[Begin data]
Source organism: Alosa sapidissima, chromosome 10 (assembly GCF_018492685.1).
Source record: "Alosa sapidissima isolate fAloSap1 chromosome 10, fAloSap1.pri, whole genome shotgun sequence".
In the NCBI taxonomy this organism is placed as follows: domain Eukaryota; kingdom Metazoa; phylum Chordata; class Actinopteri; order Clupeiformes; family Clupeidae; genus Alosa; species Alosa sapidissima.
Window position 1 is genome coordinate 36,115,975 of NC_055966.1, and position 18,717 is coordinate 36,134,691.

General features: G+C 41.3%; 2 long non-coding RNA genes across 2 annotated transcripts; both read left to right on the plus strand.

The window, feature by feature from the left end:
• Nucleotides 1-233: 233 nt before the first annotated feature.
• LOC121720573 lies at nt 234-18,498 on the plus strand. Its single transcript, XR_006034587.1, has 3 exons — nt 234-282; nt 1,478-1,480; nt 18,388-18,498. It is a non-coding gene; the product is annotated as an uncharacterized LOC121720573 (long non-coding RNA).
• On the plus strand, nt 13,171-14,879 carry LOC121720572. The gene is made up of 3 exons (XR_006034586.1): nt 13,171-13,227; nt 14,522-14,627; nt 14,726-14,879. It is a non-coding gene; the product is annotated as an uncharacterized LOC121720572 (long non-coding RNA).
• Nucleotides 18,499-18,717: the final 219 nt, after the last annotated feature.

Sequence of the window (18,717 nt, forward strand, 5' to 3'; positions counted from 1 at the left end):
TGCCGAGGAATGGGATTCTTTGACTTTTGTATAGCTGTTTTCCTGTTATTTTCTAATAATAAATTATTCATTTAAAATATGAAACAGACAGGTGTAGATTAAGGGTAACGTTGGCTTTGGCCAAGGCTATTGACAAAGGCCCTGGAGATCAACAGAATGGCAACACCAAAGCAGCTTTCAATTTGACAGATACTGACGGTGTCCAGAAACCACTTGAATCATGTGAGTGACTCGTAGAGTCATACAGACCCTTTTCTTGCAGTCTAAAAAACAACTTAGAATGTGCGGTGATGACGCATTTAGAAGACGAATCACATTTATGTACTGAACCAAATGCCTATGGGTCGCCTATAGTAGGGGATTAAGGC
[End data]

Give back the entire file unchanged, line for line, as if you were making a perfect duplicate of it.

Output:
Source organism: Alosa sapidissima, chromosome 10 (assembly GCF_018492685.1).
Source record: "Alosa sapidissima isolate fAloSap1 chromosome 10, fAloSap1.pri, whole genome shotgun sequence".
In the NCBI taxonomy this organism is placed as follows: domain Eukaryota; kingdom Metazoa; phylum Chordata; class Actinopteri; order Clupeiformes; family Clupeidae; genus Alosa; species Alosa sapidissima.
Window position 1 is genome coordinate 36,115,975 of NC_055966.1, and position 18,717 is coordinate 36,134,691.

General features: G+C 41.3%; 2 long non-coding RNA genes across 2 annotated transcripts; both read left to right on the plus strand.

The window, feature by feature from the left end:
• Nucleotides 1-233: 233 nt before the first annotated feature.
• LOC121720573 lies at nt 234-18,498 on the plus strand. Its single transcript, XR_006034587.1, has 3 exons — nt 234-282; nt 1,478-1,480; nt 18,388-18,498. It is a non-coding gene; the product is annotated as an uncharacterized LOC121720573 (long non-coding RNA).
• On the plus strand, nt 13,171-14,879 carry LOC121720572. The gene is made up of 3 exons (XR_006034586.1): nt 13,171-13,227; nt 14,522-14,627; nt 14,726-14,879. It is a non-coding gene; the product is annotated as an uncharacterized LOC121720572 (long non-coding RNA).
• Nucleotides 18,499-18,717: the final 219 nt, after the last annotated feature.

Sequence of the window (18,717 nt, forward strand, 5' to 3'; positions counted from 1 at the left end):
TGCCGAGGAATGGGATTCTTTGACTTTTGTATAGCTGTTTTCCTGTTATTTTCTAATAATAAATTATTCATTTAAAATATGAAACAGACAGGTGTAGATTAAGGGTAACGTTGGCTTTGGCCAAGGCTATTGACAAAGGCCCTGGAGATCAACAGAATGGCAACACCAAAGCAGCTTTCAATTTGACAGATACTGACGGTGTCCAGAAACCACTTGAATCATGTGAGTGACTCGTAGAGTCATACAGACCCTTTTCTTGCAGTCTAAAAAACAACTTAGAATGTGCGGTGATGACGCATTTAGAAGACGAATCACATTTATGTACTGAACCAAATGCCTATGGGTCGCCTATAGTAGGGGATTAAGGC